Still using paper forms for parent permission slips? Time to do a risk analysis?


I’ve said it before, and I’ll say it again: One of my pet hates is paper permission slips from my daughter’s school (and even more so now that they have switched to emailing me the slips, and I have to print them, sign them and send them back in my daughter’s hands. Double pet hate now!)

So I’m genuinely delighted to share a summary of an article from ParentPaperwork, which gives some extra compelling reasons to abandon paper forms and head online

 

How risky are paper forms in schools?

Seven significant points of failure with paper-based forms sent home to parents

Risk and liability management is a significant and growing issue for schools around the world. Schools face ever increasingly tight legal frameworks around privacy, risk management and in some countries the advent of litigious parents who will sue for everything from poor exam results to even the mildest perception of the school placing their child in harm’s way. Some schools now employ full time staff members whose job is to prepare risk assessments and evaluate every activity for the potential for all manner of disaster.

With this in mind it’s essential schools consider all aspects of their administrative and management processes and policies. ParentPaperwork is helping schools with this by offering a platform that replaces paper forms with a secure, robust online forms system to capture, manage and report information from parents.

 

The article looks at seven key risk areas:

  1. Who signed the form?
    Schools have an obligation to secure informed consent from the guardian. Does a paper permission slip actually give you that?
  2. Are forms filled out correctly?
    Because paper forms have no controls to the information entered, you can’t easily make sure that it’s filled out correctly, and that everything you need has been completed. Leading to more work to chase up…
  3. Can you read their handwriting?
    Often you’ll need to transcribe from a form to another system or spreadsheet. Can you be sure that key information is transferred accurately if you’re relying on our famously illegible handwriting (especially if any of your parents are doctors)
  4. Are the responses from parents being compiled correctly?
    If you have dozens or hundreds of forms, can you be sure you’re collating the responses correctly
  5. Are your paper forms stored securely?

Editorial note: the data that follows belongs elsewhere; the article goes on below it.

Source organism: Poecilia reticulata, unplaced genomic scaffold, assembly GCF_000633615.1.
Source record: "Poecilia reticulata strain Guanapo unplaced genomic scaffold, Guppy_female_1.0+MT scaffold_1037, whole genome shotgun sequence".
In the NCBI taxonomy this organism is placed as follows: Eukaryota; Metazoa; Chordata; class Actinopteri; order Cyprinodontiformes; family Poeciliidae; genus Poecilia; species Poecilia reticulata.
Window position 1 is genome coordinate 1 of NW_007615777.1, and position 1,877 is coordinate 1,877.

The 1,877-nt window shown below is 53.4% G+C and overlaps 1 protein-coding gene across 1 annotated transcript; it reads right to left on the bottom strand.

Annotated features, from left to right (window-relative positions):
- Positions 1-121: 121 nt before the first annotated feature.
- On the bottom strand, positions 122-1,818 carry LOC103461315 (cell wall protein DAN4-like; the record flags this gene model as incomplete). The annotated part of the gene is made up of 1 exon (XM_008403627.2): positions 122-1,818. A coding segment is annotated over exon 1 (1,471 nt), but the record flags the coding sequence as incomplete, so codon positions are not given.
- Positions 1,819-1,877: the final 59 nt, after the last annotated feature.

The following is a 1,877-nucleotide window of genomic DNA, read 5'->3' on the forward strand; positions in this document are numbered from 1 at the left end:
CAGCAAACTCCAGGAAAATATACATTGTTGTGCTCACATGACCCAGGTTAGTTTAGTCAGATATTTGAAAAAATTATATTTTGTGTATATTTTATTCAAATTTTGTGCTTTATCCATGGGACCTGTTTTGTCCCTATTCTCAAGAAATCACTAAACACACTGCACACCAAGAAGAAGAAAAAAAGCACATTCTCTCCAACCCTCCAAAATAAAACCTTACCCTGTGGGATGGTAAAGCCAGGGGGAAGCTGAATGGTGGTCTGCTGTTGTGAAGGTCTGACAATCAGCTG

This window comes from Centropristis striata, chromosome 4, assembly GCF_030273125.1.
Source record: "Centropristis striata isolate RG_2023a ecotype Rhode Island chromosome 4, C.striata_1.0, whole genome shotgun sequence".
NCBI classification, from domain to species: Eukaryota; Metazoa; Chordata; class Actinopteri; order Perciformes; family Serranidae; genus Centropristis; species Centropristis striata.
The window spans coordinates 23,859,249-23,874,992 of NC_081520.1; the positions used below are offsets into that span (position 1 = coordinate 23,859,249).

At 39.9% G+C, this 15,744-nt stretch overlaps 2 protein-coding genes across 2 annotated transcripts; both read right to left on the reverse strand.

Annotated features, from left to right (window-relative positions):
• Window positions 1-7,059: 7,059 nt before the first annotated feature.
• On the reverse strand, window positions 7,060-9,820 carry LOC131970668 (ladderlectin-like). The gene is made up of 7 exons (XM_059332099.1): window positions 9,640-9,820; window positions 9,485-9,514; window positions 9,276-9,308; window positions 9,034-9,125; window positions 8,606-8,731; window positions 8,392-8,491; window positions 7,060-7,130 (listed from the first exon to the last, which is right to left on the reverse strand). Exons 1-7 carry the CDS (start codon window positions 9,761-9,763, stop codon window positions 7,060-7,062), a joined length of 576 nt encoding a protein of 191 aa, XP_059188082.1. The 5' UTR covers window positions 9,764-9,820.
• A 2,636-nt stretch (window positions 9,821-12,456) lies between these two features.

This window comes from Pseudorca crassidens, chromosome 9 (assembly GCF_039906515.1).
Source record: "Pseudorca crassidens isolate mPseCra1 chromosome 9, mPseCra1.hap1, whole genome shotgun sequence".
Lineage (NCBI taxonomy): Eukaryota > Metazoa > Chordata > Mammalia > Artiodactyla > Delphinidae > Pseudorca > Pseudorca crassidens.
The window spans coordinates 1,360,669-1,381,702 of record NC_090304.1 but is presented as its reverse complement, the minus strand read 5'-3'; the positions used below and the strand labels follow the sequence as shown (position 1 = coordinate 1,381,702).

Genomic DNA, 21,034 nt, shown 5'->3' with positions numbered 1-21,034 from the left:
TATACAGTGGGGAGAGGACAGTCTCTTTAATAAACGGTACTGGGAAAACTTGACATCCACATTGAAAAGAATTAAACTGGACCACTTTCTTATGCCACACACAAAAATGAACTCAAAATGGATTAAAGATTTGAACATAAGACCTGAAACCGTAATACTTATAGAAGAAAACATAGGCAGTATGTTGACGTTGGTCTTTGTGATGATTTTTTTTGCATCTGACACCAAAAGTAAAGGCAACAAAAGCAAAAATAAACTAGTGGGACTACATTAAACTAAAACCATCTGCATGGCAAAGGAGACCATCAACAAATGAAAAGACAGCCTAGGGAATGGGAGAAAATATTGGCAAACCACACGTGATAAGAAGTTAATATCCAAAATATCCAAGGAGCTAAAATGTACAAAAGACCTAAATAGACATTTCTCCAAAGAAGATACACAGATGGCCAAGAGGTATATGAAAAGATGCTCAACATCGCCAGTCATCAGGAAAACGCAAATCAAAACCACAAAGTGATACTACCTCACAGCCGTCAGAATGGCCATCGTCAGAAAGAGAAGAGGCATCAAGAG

Can you be sure you’re meeting your record keeping requirements, especially if you’ve also transferred responsibility outside of the school office (eg if forms go back to the teacher, are you sure that they are being stored appropriately)
  6. Can you find a form from six months ago? Five years ago?
    How easy is it to go back and find a single form from the past?
  7. Who has access to your paper forms?
    This is a key question, because many of the forms you collect will contain highly sensitive personal information about students and parents – like health information for a school trip – and so you’ll have obligations about the security of that information well beyond the immediate life of the form itself.

The team at ParentPaperwork have built a very easy to use system for handling electronic parent permission slips (and it’s easy for parents, not just the school!) that means your staff can concentrate on spending time on teaching and learning, not paper shuffling. And parents can easily respond to a permission slip on their phone, tablet or computer.

image

Find our more about ParentPaperwork, and see some of the schools around the country already using it

And it’s important to note that it runs on our Microsoft Azure cloud, which means it’s got the Australian Signals Directorate tick of certification for storing non-classified data, and links to your existing identity system through Azure Active Directory. That means you could do things like enforce automatic multi-factor authentication to allow (senior) staff to access it from away from school.

Learn MoreRead the Parent Paperwork article about the risks associated with paper forms in school

Comments (0)

Skip to main content